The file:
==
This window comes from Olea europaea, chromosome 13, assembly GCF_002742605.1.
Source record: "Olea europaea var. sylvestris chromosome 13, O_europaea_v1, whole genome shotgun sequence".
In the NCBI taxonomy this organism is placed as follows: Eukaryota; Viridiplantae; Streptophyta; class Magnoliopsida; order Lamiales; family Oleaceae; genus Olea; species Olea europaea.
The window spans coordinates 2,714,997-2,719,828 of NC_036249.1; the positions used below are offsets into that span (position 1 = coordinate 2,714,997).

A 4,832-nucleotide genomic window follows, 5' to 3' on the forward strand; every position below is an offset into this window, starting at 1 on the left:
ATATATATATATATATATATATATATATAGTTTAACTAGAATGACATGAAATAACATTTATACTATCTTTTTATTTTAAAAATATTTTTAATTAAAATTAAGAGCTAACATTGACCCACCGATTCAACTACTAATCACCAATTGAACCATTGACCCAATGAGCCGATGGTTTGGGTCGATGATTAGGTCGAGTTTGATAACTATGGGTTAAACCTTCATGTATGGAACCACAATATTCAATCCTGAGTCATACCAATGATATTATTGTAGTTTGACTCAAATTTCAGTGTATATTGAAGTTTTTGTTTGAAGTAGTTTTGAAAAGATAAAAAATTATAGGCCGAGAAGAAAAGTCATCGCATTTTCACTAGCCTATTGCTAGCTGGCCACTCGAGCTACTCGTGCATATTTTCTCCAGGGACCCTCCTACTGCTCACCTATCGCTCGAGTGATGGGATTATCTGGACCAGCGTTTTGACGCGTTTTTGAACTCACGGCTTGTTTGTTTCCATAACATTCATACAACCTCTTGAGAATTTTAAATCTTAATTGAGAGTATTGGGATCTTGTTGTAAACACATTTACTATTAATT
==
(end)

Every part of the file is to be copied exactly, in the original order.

This window comes from Olea europaea, chromosome 13, assembly GCF_002742605.1.
Source record: "Olea europaea var. sylvestris chromosome 13, O_europaea_v1, whole genome shotgun sequence".
In the NCBI taxonomy this organism is placed as follows: Eukaryota; Viridiplantae; Streptophyta; class Magnoliopsida; order Lamiales; family Oleaceae; genus Olea; species Olea europaea.
The window spans coordinates 2,714,997-2,719,828 of NC_036249.1; the positions used below are offsets into that span (position 1 = coordinate 2,714,997).

A 4,832-nucleotide genomic window follows, 5' to 3' on the forward strand; every position below is an offset into this window, starting at 1 on the left:
ATATATATATATATATATATATATATATAGTTTAACTAGAATGACATGAAATAACATTTATACTATCTTTTTATTTTAAAAATATTTTTAATTAAAATTAAGAGCTAACATTGACCCACCGATTCAACTACTAATCACCAATTGAACCATTGACCCAATGAGCCGATGGTTTGGGTCGATGATTAGGTCGAGTTTGATAACTATGGGTTAAACCTTCATGTATGGAACCACAATATTCAATCCTGAGTCATACCAATGATATTATTGTAGTTTGACTCAAATTTCAGTGTATATTGAAGTTTTTGTTTGAAGTAGTTTTGAAAAGATAAAAAATTATAGGCCGAGAAGAAAAGTCATCGCATTTTCACTAGCCTATTGCTAGCTGGCCACTCGAGCTACTCGTGCATATTTTCTCCAGGGACCCTCCTACTGCTCACCTATCGCTCGAGTGATGGGATTATCTGGACCAGCGTTTTGACGCGTTTTTGAACTCACGGCTTGTTTGTTTCCATAACATTCATACAACCTCTTGAGAATTTTAAATCTTAATTGAGAGTATTGGGATCTTGTTGTAAACACATTTACTATTAATT